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Low concentrations of the benzodiazepine drug oxazepam induce anxiolytic effects in wild-caught but not in laboratory zebrafish
Umeå University, Faculty of Science and Technology, Department of Chemistry. Swedish University of Agricultural Sciences, Department of Wildlife, Fish and Environmental Studies, Umeå, Sweden; University of South Bohemia in Ceske Budejovice, Faculty of Fisheries and Protection of Waters, South Bohemian Research Center of Aquaculture and Biodiversity of Hydrocenoses, Zátiší 728/II, 389 25 Vodňany, Czech Republic.ORCID iD: 0000-0003-1491-309X
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2020 (English)In: Science of the Total Environment, ISSN 0048-9697, E-ISSN 1879-1026, Vol. 703, article id 134701Article in journal (Refereed) Published
Abstract [en]

Pollution by psychoactive pharmaceuticals has been found to disrupt anti-predator behaviors of wild fish. The challenge is now to identify which of the many psychoactive drugs pose the greatest threat. One strategy is to screen for behavioral effects of selected pharmaceuticals using a single, widely available fish species such as zebrafish. Here, we show that although such high-throughput behavioral screening might facilitate comparisons between pharmaceuticals, the choice of strain is essential. While wild-caught zebrafish exposed to concentrations of the anxiolytic drug oxazepam as low as 0.57 μg L−1 showed a reduction in the response to conspecific alarm pheromone, laboratory strain AB did not respond to the alarm cue, and consequently, the anxiolytic effect of oxazepam could not be measured. Adaptation to the laboratory environment may have rendered laboratory strains unfit for use in some ecotoxicological and pharmacological studies, since the results might not translate to wild fish populations.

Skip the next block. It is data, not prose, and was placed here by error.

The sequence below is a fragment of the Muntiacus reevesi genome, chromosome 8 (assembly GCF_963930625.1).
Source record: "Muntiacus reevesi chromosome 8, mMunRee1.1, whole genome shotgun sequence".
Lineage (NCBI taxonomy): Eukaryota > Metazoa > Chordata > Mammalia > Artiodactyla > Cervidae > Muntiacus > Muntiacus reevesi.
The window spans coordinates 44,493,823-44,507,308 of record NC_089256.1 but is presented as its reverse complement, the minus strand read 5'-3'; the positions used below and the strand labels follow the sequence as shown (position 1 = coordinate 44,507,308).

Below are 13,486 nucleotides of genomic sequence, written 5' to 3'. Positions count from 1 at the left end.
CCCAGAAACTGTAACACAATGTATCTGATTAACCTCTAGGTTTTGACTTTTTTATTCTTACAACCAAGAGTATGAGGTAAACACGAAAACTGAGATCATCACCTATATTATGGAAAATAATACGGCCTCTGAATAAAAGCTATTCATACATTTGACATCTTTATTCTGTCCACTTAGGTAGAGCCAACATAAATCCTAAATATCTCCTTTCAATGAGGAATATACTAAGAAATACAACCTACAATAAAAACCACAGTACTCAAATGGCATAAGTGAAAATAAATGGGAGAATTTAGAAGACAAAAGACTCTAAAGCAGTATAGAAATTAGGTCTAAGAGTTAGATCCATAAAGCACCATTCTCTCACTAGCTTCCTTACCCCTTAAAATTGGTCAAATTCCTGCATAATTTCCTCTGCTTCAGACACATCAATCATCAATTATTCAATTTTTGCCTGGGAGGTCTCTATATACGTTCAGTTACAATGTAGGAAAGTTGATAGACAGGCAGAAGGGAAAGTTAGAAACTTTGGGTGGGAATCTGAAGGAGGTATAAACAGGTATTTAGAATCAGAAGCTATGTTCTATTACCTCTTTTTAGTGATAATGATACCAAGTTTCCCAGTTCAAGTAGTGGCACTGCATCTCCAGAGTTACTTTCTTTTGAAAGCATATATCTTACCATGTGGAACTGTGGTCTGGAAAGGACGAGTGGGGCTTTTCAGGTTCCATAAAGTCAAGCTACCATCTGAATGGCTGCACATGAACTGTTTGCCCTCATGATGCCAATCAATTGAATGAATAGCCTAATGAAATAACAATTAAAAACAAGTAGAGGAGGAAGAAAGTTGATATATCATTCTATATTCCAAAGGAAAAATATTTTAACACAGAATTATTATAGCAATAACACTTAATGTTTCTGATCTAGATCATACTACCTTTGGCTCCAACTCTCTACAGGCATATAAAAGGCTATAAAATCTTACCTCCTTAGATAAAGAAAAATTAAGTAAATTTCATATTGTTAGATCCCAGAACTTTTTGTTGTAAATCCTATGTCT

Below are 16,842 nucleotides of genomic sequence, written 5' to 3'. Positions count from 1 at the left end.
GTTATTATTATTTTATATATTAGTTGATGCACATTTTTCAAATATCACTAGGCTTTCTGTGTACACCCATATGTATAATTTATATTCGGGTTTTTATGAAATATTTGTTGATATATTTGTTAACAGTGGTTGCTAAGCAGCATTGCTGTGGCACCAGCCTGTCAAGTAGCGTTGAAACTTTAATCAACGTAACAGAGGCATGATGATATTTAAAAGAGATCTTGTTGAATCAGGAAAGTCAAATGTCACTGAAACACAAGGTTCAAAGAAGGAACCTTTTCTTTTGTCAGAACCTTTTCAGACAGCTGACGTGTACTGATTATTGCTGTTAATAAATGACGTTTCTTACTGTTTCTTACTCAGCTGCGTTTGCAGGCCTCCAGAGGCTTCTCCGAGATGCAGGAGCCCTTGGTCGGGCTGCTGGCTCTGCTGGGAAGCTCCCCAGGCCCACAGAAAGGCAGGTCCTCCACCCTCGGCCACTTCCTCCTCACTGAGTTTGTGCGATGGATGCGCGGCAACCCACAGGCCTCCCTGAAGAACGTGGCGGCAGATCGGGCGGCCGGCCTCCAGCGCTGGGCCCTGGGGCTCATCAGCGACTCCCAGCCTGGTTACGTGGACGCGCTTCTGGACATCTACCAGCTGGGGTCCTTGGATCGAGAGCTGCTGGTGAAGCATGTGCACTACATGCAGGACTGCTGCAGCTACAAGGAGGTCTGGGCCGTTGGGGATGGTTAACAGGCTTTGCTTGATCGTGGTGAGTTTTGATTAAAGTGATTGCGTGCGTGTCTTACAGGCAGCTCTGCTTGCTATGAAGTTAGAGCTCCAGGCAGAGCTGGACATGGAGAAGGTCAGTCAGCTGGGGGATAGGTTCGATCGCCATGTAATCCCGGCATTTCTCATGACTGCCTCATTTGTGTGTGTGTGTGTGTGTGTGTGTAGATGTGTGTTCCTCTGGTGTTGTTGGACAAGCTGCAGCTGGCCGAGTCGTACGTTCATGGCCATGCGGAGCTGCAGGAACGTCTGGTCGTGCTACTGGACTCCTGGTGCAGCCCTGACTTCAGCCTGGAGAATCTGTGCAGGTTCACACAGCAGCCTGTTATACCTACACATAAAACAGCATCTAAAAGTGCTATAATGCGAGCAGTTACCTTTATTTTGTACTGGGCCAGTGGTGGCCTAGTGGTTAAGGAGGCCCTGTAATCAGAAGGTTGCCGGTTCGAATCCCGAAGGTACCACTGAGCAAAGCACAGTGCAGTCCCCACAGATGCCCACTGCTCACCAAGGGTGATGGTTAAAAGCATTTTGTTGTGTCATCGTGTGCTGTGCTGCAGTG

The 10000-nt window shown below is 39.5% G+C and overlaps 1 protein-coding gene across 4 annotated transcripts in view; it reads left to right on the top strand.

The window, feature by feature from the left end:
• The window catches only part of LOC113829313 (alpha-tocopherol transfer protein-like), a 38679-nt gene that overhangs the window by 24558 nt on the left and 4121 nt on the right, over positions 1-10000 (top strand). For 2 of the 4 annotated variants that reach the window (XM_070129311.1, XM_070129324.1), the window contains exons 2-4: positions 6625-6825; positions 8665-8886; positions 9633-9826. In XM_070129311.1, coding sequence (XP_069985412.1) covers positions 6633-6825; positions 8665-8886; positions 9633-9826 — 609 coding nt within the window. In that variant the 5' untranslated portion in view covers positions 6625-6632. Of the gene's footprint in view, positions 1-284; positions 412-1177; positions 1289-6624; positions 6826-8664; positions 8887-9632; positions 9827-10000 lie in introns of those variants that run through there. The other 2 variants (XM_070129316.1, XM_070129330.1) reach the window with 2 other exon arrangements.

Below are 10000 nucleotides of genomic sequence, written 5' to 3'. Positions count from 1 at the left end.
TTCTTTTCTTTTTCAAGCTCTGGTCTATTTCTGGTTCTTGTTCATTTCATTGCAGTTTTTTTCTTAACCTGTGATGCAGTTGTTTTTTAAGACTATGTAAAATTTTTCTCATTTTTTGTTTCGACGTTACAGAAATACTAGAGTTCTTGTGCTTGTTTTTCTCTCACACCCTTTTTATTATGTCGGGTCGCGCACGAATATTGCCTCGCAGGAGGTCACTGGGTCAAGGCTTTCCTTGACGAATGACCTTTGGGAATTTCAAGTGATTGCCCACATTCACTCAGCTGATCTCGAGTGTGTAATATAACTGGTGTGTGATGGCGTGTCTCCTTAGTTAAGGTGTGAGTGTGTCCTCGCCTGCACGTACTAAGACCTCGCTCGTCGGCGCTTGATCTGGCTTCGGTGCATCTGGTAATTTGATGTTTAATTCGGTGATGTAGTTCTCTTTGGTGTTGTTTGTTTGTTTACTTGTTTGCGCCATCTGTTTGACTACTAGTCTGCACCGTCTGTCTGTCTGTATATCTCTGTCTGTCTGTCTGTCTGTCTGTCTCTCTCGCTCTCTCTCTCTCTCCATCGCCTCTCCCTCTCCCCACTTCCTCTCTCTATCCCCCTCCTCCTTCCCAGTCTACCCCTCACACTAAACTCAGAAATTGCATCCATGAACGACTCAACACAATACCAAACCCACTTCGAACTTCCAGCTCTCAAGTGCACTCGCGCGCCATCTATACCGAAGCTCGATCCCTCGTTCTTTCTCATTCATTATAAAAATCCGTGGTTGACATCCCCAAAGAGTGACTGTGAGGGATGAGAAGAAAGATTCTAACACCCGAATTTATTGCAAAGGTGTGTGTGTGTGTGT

Place, publisher, year, edition, pages
Elsevier, 2020. Vol. 703, article id 134701
Keywords [en]
Oxazepam, Benzodiazepines, GABA, Pharmaceutical pollution, Schreckstoff, Domestication
National Category
Environmental Sciences
Identifiers
URN: urn:nbn:se:umu:diva-167632DOI: 10.1016/j.scitotenv.2019.134701ISI: 000505924300102PubMedID: 31734507Scopus ID: 2-s2.0-85074887580OAI: oai:DiVA.org:umu-167632DiVA, id: diva2:1391084
Available from: 2020-02-03 Created: 2020-02-03 Last updated: 2020-02-03Bibliographically approved

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